noun (plural tympanums or tympana /-nə/)
1 Anatomy & Zoology The tympanic membrane or eardrum.
- Males call not in choruses, but individually, though adults of both sexes appear to lack tympana (eardrums).
- In turn, the embayment of the squamosal or cheek region was associated with the development of a tympanum or ear drum.
- That approach is limited to proceeding no further than the stimulation of sensory receptor sheets (retina, skin, taste buds, tympanum, olfactories).
1.1 Entomology A membrane covering the hearing organ on the leg or body of some insects, sometimes adapted (as in cicadas) for producing sound.
- The adults have no tympana and have never been observed vocalizing.
- Find the tympanum on the grasshopper.
- In the Orthoptera (Grasshoppers and Crickets) tympanum are common.
2 Architecture A vertical recessed triangular space forming the center of a pediment, typically decorated.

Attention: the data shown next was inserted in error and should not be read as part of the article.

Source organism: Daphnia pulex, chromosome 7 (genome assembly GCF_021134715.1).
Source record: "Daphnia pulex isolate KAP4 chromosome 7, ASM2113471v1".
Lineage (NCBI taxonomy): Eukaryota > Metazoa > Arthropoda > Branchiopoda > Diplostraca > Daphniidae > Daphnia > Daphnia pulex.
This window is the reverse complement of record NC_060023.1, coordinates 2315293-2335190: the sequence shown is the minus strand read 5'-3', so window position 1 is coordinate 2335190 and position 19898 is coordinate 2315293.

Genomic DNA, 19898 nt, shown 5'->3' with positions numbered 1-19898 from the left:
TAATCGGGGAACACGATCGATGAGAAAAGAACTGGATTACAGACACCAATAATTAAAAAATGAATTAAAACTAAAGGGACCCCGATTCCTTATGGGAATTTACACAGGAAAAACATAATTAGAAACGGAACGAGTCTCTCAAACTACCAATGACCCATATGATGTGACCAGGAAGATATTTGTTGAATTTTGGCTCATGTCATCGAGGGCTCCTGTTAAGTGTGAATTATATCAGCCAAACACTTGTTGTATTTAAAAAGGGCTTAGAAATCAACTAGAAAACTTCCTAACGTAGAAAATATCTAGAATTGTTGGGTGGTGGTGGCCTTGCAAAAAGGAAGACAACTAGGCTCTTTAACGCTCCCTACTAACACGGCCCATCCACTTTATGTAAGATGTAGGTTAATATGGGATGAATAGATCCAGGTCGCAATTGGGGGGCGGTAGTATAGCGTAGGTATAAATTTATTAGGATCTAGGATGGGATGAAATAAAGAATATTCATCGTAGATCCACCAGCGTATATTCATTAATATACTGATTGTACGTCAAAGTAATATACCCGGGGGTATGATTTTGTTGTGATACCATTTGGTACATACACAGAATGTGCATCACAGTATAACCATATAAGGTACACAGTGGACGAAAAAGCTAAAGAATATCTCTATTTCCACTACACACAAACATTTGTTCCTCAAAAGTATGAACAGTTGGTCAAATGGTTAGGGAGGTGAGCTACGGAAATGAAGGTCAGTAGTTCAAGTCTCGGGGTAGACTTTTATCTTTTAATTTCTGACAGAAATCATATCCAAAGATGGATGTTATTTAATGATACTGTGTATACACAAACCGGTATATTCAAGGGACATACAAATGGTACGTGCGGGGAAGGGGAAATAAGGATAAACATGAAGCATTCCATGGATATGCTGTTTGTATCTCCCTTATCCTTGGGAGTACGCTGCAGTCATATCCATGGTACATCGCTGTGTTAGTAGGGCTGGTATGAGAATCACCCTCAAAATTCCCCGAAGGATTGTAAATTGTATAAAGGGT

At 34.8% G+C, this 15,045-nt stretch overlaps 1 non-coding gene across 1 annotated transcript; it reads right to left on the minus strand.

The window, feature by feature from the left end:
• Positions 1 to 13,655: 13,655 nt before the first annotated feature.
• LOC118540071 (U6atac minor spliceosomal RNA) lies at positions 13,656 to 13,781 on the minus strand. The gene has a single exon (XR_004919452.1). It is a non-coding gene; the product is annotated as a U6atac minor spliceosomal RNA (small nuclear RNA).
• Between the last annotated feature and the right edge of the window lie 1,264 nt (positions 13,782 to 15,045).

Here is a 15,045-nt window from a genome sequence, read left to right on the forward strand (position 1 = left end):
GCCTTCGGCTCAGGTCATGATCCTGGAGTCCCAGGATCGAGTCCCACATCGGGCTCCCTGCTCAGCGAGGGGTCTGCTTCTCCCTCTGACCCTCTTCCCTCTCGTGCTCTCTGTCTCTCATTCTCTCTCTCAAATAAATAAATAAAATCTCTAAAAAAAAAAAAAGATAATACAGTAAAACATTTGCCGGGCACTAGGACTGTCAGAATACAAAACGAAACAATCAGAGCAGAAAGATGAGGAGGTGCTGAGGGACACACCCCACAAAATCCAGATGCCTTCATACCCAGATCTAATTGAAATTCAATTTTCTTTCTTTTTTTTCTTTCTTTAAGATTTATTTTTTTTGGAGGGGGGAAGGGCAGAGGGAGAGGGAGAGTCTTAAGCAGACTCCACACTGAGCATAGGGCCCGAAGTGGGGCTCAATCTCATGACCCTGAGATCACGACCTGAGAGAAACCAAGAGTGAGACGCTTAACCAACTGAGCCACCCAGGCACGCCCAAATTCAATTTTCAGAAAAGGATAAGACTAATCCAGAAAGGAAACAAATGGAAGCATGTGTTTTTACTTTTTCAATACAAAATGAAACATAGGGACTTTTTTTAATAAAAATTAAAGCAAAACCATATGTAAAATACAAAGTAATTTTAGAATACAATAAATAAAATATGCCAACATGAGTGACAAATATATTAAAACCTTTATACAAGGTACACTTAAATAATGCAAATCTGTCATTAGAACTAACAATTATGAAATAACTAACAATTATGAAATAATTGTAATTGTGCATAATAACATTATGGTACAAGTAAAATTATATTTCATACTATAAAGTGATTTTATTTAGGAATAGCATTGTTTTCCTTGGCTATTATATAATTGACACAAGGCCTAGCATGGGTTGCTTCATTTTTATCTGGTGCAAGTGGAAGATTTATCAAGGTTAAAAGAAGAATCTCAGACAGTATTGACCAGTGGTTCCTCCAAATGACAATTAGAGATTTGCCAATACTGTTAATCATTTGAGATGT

- The cathedral of St-Etienne dates from the eleventh century but its north portal with its distinctive, well preserved tympanum depicting the Ascension instead of the more typical Last Judgement was carved in the next century.
- The carvers at Kilpeck also linked the Tree of Life carved on the tympanum with identical foliage gushing from the Green Man on the capital directly below.
- Some of the ornamental details, such as the projecting shell of the tympanum, are also found on case pieces made in Salem and Newburyport, Massachusetts.
2.1A triangular space over a door between the lintel and the arch.
- In October 1903, after the lintels, tympana, and doors were in place, Mrs. Vanderbilt wrote Stanford White.
- Although now installed in the north transept of the later church, the plaque exactly fits a cavity in the tympanum over the original door giving access from the Panteon to the main sanctuary.
- On the other side of the center door the tympanum shows Jesus giving a blessing with the words pax vobiscum (peace be with you).
Early 17th century: via Latin from Greek tumpanon 'drum', based on tuptein 'to strike'.
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